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Dawson solid but can’t save convoluted ‘Trance’

Friday, April 12, 2013
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Rosario Dawson and James McAvoy star in the intentionally confusing “Trance.”
Rosario Dawson and James McAvoy star in the intentionally confusing “Trance.”

“Trance,” director Danny Boyle’s attempt to step into Christopher Nolan-esque mind-bending territory, contains elements from most of his previous films.

Characters break the fourth wall and address the audience directly, as in “Trainspotting.” The film’s visual style is sleek and shiny and energetic, like in “Slumdog Millionaire.” Good guys and bad guys keep switching hats until you don’t know who to trust, as in “Shallow Grave.”

And in its final third, “Trance” finally collapses into a pile of preposterous silliness, as Boyle’s “Sunshine” did. The movie reunites Boyle with his former frequent collaborator John Hodge, who wrote “The Beach” and “A Life Less Ordinary” for him, among others.

‘Trance’

DIRECTED BY: Danny Boyle

STARRING: James McAvoy, Rosario Dawson, Vincent Cassel, Danny Sapani and Matt Cross

RATED: R GRADE: C–

RUNNING TIME: 101 minutes

You would think it had taken something wonderful to reunite the pair, but no. “Trance” feels like a movie that was made only because the Oscar-winning Boyle had the clout to make it on a modest budget. It’s a self-indulgent bauble, and when you play it back in your head, the story makes less than zero sense.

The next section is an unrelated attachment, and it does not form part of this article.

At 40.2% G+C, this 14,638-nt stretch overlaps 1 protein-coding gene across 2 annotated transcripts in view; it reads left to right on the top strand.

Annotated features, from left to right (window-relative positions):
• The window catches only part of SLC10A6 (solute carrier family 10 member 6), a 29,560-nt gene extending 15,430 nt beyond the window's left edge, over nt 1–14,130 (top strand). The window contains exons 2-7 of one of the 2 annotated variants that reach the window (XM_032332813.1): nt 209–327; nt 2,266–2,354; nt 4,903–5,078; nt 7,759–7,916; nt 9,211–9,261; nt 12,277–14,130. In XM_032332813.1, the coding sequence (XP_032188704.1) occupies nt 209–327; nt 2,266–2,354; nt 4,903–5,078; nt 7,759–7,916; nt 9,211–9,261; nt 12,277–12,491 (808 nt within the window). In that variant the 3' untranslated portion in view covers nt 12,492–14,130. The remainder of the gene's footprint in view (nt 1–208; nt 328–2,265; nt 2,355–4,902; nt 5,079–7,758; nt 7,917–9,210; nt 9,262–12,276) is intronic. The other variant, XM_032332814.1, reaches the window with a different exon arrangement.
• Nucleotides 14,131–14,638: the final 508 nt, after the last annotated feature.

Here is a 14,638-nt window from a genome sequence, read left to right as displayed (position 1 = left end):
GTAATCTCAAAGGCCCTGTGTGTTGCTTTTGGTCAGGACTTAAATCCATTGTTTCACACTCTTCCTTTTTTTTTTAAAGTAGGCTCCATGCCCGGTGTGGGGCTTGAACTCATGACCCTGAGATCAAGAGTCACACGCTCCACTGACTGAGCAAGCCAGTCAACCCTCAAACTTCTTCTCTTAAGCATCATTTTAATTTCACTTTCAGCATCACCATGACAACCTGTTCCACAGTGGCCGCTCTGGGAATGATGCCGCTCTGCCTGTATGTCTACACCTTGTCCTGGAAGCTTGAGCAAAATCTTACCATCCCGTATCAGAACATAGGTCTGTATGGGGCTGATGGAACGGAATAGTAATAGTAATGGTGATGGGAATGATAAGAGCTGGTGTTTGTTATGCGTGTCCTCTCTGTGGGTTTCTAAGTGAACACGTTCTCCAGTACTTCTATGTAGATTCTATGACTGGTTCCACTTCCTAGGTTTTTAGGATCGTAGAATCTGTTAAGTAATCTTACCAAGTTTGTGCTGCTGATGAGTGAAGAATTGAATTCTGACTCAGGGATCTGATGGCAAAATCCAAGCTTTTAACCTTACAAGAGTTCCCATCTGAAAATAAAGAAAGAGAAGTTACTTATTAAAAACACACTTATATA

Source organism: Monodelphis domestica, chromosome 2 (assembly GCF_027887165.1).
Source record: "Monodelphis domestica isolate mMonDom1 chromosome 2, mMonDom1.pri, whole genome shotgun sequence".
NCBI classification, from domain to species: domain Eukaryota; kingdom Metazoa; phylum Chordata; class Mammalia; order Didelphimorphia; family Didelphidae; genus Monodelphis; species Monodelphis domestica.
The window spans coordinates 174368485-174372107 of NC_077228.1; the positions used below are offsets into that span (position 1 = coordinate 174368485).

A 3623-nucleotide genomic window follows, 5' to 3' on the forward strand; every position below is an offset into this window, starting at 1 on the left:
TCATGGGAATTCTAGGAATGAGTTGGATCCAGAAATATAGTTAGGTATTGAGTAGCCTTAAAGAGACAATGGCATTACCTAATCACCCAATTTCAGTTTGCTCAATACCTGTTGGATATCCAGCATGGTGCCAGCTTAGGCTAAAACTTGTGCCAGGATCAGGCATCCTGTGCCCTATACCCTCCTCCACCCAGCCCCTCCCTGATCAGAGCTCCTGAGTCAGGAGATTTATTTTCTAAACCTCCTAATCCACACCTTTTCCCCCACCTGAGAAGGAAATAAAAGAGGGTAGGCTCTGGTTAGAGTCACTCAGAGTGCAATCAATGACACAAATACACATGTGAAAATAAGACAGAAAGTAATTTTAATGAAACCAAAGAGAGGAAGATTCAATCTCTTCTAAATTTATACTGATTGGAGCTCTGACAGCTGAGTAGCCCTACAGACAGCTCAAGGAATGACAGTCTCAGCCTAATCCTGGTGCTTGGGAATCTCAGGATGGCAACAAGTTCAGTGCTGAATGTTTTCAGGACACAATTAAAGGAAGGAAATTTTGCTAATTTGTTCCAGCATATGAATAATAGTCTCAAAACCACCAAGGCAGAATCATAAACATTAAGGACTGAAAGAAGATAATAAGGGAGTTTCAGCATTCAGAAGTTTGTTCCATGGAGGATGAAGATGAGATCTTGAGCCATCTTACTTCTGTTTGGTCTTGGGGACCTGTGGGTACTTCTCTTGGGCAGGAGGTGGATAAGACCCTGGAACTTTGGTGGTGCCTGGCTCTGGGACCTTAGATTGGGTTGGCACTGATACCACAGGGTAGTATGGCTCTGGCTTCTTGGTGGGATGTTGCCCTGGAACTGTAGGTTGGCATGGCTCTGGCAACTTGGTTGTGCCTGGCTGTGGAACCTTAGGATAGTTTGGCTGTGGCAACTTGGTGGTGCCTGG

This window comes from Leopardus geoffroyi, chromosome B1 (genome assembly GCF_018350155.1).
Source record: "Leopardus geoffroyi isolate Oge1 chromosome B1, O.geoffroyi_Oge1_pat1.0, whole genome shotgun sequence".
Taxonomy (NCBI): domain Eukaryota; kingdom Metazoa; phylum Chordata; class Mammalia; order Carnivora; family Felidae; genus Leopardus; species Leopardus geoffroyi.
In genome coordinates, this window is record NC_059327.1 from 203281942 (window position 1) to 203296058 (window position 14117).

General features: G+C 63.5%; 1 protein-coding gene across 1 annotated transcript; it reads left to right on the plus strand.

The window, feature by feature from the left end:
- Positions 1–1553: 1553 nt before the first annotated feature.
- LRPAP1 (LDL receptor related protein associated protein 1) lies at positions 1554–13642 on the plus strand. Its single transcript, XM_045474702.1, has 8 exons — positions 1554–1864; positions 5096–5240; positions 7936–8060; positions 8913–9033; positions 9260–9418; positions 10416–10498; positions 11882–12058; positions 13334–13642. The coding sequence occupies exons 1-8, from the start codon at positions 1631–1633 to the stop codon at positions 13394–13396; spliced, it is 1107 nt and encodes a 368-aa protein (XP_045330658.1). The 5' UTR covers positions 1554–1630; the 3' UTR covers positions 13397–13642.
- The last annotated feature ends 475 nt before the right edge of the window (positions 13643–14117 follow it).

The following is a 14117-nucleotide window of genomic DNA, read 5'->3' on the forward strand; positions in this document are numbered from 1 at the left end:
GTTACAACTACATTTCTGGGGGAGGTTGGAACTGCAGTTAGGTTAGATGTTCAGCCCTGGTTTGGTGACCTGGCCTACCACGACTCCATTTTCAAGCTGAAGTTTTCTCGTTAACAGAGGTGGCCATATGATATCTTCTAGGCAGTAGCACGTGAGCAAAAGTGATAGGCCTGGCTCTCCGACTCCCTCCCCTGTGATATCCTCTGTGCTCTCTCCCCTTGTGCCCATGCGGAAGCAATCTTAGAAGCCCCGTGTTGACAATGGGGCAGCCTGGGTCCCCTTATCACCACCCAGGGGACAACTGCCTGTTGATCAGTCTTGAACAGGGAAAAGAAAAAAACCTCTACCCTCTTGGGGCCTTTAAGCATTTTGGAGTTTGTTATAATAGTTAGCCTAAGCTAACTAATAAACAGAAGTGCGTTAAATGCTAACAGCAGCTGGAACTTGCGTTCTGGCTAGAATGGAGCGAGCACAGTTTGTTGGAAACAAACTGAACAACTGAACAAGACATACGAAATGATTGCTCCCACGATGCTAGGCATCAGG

At least it’s never boring. James McAvoy stars as Simon, an auctioneer at a fine art museum who collaborates with a gang of thieves (led by Vincent Cassel) to steal a valuable Goya painting being auctioned.

But during the heist, Simon bumps his head and blacks out. When he wakes up, he can’t remember what happened afterward — and can’t explain why the briefcase supposed to be containing the painting is empty.

This does not sit well with his criminal pals, who force him to see a renowned hypnotist, Elizabeth (Rosario Dawson), to help him remember where the artwork went.

The plot of “Trance” is purposely convoluted — you’re supposed to get more and more confused as the story unfolds, not always sure if what you’re watching is a dream. But unlike, say, “Inception,” which expertly played with levels of consciousness and reality, “Trance” is nearly impossible to keep up with, because everything in the movie is essentially a build-up to a big reveal, so very little that happens actually matters.

Fortunately, there’s Dawson. From the moment we meet her, we know there’s something up with Elizabeth. But whose side is she on, and what does she really want? The actress, whose looks have rarely been more seductive, and who speaks in a measured manner that draws you in, is the film’s secret weapon.

Boyle’s camera dips and swirls, with bursts of violence and ghastly sights (including one, the film’s best, that was ruined in the trailer). But all the action, slick and professional as it is, can’t compete with Dawson’s performance, which exudes a kind of calm aura, a seductive confidence and an inviting, take-my-hand quality that practically puts you in the eponymous trance. She’s never been better: Too bad she’s not good enough from keeping this nutty movie from exploding into shards of colorful nonsense.

 
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